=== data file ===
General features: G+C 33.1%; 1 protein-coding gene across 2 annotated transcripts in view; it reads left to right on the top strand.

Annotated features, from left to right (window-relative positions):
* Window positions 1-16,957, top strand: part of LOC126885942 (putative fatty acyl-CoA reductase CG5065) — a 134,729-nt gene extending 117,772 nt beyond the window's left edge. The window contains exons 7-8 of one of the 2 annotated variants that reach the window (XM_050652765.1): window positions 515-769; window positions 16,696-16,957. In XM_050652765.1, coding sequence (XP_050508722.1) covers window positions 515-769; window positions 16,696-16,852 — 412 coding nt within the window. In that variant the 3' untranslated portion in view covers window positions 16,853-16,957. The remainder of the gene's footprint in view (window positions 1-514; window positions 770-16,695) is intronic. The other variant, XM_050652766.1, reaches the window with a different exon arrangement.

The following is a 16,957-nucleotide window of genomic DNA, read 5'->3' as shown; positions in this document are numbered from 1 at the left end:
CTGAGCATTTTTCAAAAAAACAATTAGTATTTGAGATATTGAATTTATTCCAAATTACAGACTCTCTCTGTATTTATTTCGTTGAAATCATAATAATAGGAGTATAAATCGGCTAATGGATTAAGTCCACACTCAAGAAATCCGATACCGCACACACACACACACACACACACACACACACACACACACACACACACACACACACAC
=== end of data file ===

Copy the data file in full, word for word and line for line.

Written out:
General features: G+C 33.1%; 1 protein-coding gene across 2 annotated transcripts in view; it reads left to right on the top strand.

Annotated features, from left to right (window-relative positions):
* Window positions 1-16,957, top strand: part of LOC126885942 (putative fatty acyl-CoA reductase CG5065) — a 134,729-nt gene extending 117,772 nt beyond the window's left edge. The window contains exons 7-8 of one of the 2 annotated variants that reach the window (XM_050652765.1): window positions 515-769; window positions 16,696-16,957. In XM_050652765.1, coding sequence (XP_050508722.1) covers window positions 515-769; window positions 16,696-16,852 — 412 coding nt within the window. In that variant the 3' untranslated portion in view covers window positions 16,853-16,957. The remainder of the gene's footprint in view (window positions 1-514; window positions 770-16,695) is intronic. The other variant, XM_050652766.1, reaches the window with a different exon arrangement.

The following is a 16,957-nucleotide window of genomic DNA, read 5'->3' as shown; positions in this document are numbered from 1 at the left end:
CTGAGCATTTTTCAAAAAAACAATTAGTATTTGAGATATTGAATTTATTCCAAATTACAGACTCTCTCTGTATTTATTTCGTTGAAATCATAATAATAGGAGTATAAATCGGCTAATGGATTAAGTCCACACTCAAGAAATCCGATACCGCACACACACACACACACACACACACACACACACACACACACACACACACACACACAC